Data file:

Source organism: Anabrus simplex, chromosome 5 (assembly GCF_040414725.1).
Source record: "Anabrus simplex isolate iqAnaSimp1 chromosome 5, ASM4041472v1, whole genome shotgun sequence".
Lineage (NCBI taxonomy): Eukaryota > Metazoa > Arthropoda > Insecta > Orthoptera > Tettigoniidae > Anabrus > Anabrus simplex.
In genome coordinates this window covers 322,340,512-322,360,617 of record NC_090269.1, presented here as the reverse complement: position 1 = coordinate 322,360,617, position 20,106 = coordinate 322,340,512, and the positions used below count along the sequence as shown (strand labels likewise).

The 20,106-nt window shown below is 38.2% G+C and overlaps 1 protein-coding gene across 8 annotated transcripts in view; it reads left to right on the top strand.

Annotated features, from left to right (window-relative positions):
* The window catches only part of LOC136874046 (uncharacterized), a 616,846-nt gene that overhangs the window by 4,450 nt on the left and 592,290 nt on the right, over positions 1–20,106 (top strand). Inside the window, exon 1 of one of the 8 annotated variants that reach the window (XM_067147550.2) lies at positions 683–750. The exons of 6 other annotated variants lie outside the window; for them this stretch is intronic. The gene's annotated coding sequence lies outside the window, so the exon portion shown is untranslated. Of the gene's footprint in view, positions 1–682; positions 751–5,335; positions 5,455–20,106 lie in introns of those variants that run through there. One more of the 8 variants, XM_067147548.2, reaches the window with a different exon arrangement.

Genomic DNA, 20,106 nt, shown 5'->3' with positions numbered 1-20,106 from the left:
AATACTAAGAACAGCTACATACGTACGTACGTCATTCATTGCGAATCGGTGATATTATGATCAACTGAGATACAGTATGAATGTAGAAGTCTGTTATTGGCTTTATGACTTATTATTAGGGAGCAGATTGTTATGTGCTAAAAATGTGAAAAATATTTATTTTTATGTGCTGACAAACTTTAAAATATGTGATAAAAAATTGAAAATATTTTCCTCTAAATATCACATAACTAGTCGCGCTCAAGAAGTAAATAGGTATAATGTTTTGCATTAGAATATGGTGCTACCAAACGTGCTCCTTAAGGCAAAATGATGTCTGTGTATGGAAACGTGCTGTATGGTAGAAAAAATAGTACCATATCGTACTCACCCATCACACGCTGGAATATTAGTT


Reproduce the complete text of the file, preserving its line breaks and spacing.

Source organism: Anabrus simplex, chromosome 5 (assembly GCF_040414725.1).
Source record: "Anabrus simplex isolate iqAnaSimp1 chromosome 5, ASM4041472v1, whole genome shotgun sequence".
Lineage (NCBI taxonomy): Eukaryota > Metazoa > Arthropoda > Insecta > Orthoptera > Tettigoniidae > Anabrus > Anabrus simplex.
In genome coordinates this window covers 322,340,512-322,360,617 of record NC_090269.1, presented here as the reverse complement: position 1 = coordinate 322,360,617, position 20,106 = coordinate 322,340,512, and the positions used below count along the sequence as shown (strand labels likewise).

The 20,106-nt window shown below is 38.2% G+C and overlaps 1 protein-coding gene across 8 annotated transcripts in view; it reads left to right on the top strand.

Annotated features, from left to right (window-relative positions):
* The window catches only part of LOC136874046 (uncharacterized), a 616,846-nt gene that overhangs the window by 4,450 nt on the left and 592,290 nt on the right, over positions 1–20,106 (top strand). Inside the window, exon 1 of one of the 8 annotated variants that reach the window (XM_067147550.2) lies at positions 683–750. The exons of 6 other annotated variants lie outside the window; for them this stretch is intronic. The gene's annotated coding sequence lies outside the window, so the exon portion shown is untranslated. Of the gene's footprint in view, positions 1–682; positions 751–5,335; positions 5,455–20,106 lie in introns of those variants that run through there. One more of the 8 variants, XM_067147548.2, reaches the window with a different exon arrangement.

Genomic DNA, 20,106 nt, shown 5'->3' with positions numbered 1-20,106 from the left:
AATACTAAGAACAGCTACATACGTACGTACGTCATTCATTGCGAATCGGTGATATTATGATCAACTGAGATACAGTATGAATGTAGAAGTCTGTTATTGGCTTTATGACTTATTATTAGGGAGCAGATTGTTATGTGCTAAAAATGTGAAAAATATTTATTTTTATGTGCTGACAAACTTTAAAATATGTGATAAAAAATTGAAAATATTTTCCTCTAAATATCACATAACTAGTCGCGCTCAAGAAGTAAATAGGTATAATGTTTTGCATTAGAATATGGTGCTACCAAACGTGCTCCTTAAGGCAAAATGATGTCTGTGTATGGAAACGTGCTGTATGGTAGAAAAAATAGTACCATATCGTACTCACCCATCACACGCTGGAATATTAGTT